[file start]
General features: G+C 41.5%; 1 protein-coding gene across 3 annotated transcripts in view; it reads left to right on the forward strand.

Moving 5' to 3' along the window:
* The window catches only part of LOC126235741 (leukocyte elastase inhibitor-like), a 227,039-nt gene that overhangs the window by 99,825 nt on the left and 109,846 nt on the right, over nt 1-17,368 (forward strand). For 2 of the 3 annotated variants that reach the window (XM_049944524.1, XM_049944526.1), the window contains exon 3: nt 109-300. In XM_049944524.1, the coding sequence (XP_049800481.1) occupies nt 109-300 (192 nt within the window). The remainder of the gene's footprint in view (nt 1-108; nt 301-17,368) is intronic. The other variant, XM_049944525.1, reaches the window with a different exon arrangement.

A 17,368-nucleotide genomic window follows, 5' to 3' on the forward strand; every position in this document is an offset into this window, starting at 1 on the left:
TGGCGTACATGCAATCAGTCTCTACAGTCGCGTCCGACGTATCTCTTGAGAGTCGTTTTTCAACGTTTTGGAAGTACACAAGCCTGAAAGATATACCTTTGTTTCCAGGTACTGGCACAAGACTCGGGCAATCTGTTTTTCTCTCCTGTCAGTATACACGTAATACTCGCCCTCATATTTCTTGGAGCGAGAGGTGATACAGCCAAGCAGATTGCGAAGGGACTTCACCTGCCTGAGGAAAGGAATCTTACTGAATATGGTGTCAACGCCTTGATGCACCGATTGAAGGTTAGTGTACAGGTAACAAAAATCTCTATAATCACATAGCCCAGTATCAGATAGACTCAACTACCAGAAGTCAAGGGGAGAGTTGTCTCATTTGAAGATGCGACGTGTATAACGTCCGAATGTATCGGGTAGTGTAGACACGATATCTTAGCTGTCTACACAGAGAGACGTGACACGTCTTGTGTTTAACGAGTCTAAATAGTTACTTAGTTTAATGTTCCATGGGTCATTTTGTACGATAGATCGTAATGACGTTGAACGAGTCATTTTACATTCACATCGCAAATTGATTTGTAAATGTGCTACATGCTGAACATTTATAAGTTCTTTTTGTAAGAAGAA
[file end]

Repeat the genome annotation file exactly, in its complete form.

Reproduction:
General features: G+C 41.5%; 1 protein-coding gene across 3 annotated transcripts in view; it reads left to right on the forward strand.

Moving 5' to 3' along the window:
* The window catches only part of LOC126235741 (leukocyte elastase inhibitor-like), a 227,039-nt gene that overhangs the window by 99,825 nt on the left and 109,846 nt on the right, over nt 1-17,368 (forward strand). For 2 of the 3 annotated variants that reach the window (XM_049944524.1, XM_049944526.1), the window contains exon 3: nt 109-300. In XM_049944524.1, the coding sequence (XP_049800481.1) occupies nt 109-300 (192 nt within the window). The remainder of the gene's footprint in view (nt 1-108; nt 301-17,368) is intronic. The other variant, XM_049944525.1, reaches the window with a different exon arrangement.

A 17,368-nucleotide genomic window follows, 5' to 3' on the forward strand; every position in this document is an offset into this window, starting at 1 on the left:
TGGCGTACATGCAATCAGTCTCTACAGTCGCGTCCGACGTATCTCTTGAGAGTCGTTTTTCAACGTTTTGGAAGTACACAAGCCTGAAAGATATACCTTTGTTTCCAGGTACTGGCACAAGACTCGGGCAATCTGTTTTTCTCTCCTGTCAGTATACACGTAATACTCGCCCTCATATTTCTTGGAGCGAGAGGTGATACAGCCAAGCAGATTGCGAAGGGACTTCACCTGCCTGAGGAAAGGAATCTTACTGAATATGGTGTCAACGCCTTGATGCACCGATTGAAGGTTAGTGTACAGGTAACAAAAATCTCTATAATCACATAGCCCAGTATCAGATAGACTCAACTACCAGAAGTCAAGGGGAGAGTTGTCTCATTTGAAGATGCGACGTGTATAACGTCCGAATGTATCGGGTAGTGTAGACACGATATCTTAGCTGTCTACACAGAGAGACGTGACACGTCTTGTGTTTAACGAGTCTAAATAGTTACTTAGTTTAATGTTCCATGGGTCATTTTGTACGATAGATCGTAATGACGTTGAACGAGTCATTTTACATTCACATCGCAAATTGATTTGTAAATGTGCTACATGCTGAACATTTATAAGTTCTTTTTGTAAGAAGAA